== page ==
PDA

View Full Version : Sharia law in Britain (soon for USA too?)



Rum_Pirate
02-08-2008, 10:35 AM
Archbishop of Canterbury calls for Sharia (Islam/Muslim) law in Britain

http://www.dailymail.co.uk/pages/live/articles/news/news.html?in_article_id=512876&in_page_id=1770&ct=5#StartComments


You may like to give your opposition:
http://www.archbishopofcanterbury.o...d=102&formid=10

Andrew Craig-Bennett
02-08-2008, 10:53 AM
Let us not get too excited.

English law, like US law, has provision for dispute resolution by alternative means. This has been the case for many centuries, with the piepowder courts and courts merchant in the Middle Ages and the Arbitration Acts today.

Orthodox Jews have a separate Court. This does not oust the jurisdiction of the regular courts - an Orthodox couple who divorce must divorce twice - once in the lay County Court and once in the religious court, the Beth Din.

The Beth Din may, by consent of the parties, settle other disputes over, for instance, inheritance, or matrimonial property, just like any other submission to arbitration, and, just like any other submission to arbitration, its judgement will be enforced.

What Dr Williams was proposing was the possibility of something similar for Moslems.

I am not expecting to acquire another three wives, or to be beheaded, any time soon!

PS - don't read the Daily Mail - it will rot your brain. Stick to the Financial Times and the Economist.

Rum_Pirate
02-08-2008, 11:00 AM
Let us not get too excited.

English law, like US law, has provision for dispute resolution by alternative means. This has been the case for many centuries, with the piepowder courts and courts merchant in the Middle Ages and the Arbitration Acts today.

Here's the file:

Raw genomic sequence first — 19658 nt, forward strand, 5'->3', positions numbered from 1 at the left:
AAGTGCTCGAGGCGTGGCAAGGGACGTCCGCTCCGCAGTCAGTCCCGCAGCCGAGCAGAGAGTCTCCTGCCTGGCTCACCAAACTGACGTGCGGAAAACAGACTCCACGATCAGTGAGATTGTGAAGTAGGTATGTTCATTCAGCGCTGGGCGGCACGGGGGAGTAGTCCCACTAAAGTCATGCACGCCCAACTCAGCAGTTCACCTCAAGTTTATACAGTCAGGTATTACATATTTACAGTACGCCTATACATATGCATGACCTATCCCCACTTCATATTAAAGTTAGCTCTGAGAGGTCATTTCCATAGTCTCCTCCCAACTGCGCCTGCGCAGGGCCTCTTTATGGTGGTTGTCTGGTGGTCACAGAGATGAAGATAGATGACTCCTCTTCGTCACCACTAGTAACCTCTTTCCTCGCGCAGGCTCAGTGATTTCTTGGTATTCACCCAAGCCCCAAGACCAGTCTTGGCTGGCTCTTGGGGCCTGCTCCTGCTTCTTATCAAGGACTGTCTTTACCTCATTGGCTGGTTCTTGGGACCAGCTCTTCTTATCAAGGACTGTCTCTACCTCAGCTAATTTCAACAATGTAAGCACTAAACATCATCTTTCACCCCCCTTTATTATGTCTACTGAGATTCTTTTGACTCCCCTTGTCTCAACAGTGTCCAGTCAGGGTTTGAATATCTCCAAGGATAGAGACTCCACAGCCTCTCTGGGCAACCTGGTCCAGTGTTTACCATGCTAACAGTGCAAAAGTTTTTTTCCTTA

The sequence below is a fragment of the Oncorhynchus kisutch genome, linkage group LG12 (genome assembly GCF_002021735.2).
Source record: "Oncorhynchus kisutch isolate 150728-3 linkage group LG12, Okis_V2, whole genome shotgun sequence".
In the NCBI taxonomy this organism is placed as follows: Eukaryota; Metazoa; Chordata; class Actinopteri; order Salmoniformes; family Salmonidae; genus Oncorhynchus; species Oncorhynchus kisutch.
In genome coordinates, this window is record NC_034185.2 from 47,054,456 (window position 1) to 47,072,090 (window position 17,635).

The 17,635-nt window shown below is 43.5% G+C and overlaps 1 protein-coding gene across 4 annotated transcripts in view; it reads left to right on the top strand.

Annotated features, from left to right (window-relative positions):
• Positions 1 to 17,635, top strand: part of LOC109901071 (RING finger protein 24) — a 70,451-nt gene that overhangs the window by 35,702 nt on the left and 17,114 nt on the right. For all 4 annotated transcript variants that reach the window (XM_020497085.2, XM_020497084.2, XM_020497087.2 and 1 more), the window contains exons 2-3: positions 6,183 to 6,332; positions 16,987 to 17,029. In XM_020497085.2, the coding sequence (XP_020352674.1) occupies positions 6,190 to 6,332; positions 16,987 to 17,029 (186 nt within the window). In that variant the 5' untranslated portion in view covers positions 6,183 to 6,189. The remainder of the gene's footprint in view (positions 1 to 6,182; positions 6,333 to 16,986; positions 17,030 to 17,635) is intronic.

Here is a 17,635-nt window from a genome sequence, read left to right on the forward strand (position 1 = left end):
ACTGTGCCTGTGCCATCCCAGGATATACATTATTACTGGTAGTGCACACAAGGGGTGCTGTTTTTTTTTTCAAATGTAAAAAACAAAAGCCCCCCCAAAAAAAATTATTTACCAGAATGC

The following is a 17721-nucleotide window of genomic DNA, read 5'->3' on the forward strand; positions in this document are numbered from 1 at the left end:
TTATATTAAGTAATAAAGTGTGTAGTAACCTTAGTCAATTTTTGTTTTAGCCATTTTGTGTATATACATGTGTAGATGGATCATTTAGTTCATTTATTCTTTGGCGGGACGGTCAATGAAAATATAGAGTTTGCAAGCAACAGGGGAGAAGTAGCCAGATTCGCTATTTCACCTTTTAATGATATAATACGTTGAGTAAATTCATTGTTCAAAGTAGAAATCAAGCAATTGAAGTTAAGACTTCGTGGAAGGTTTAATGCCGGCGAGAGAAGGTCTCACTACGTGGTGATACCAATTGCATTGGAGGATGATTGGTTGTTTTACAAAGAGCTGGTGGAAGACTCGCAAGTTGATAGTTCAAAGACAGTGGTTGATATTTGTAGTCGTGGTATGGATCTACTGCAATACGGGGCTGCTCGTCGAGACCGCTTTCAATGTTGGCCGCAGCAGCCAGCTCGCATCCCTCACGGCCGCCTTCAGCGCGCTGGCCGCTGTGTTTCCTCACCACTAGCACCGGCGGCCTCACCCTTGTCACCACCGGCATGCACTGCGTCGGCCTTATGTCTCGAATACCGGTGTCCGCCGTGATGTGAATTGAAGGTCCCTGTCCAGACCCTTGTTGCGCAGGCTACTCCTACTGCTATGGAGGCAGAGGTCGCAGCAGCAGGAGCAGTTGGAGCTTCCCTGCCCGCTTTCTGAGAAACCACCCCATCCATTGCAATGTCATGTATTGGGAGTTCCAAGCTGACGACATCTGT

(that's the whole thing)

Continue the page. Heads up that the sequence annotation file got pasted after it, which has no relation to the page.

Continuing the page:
Orthodox Jews have a separate Court. This does not oust the jurisdiction of the regular courts - an Orthodox couple who divorce must divorce twice - once in the lay County Court and once in the religious court, the Beth Din.

The Beth Din may, by consent of the parties, settle other disputes over, for instance, inheritance, or matrimonial property, just like any other submission to arbitration, and, just like any other submission to arbitration, its judgement will be enforced.

PS. Don't read the Daily Mail - it rots your brain!

Stick to the Financial Times and the Economist.
What Dr Williams was proposing was the possibility of something similar for Moslems.

I am not expecting to acquire another three wives, or to be beheaded, any time soon! If Sharia law happens do you agree that muslims with three or more wives should get Supplementary benefits etc for the additional wives while christian Britions are restricted to one wife under British law?

If so then the law would (IMHO) be descrimatory!

If they want Sharia law why not move to a country with such laws?

Are Christians accorded the same consideration in Sharia law countries IE Ability to drink, females to wear what they like etc etc???????

Ian McColgin
02-08-2008, 11:29 AM
The question has nothing to do with whether certain Islamic nations are as pluralistic as ours. This is not a matter of treaties, but a matter of how we choose to live within our borders.

I see nothing remarkable in the idea of looking at rhelms where, with the consent of all parties, disputes might be resolved by alternative legal authorities. We already have that to a great extent in examples of how Roman Catholics may obtain a civil divorce that is not recognized by their church. Intra-Amish economic activity happens without reference to state commercial codes and is probably the better for that.

We also have a history of not permitting certain practices that are sanctioned by religions within our borders. Remember LDS polygamy?

It's a sign of our respect for other cultures that they can maintain their own laws and customs to the extent that they don't infring on citizens' rights.

Andrew Craig-Bennett
02-08-2008, 11:37 AM
If Sharia law happens do you agree that muslims with three or more wives should get Supplementary benefits etc for the additional wives while christian Britions are restricted to one wife under British law?

If so then the law would (IMHO) be descrimatory!

If they want Sharia law why not move to a country with such laws?

Are Christians accorded the same consideration in Sharia law countries IE Ability to drink, females to wear what they like etc etc???????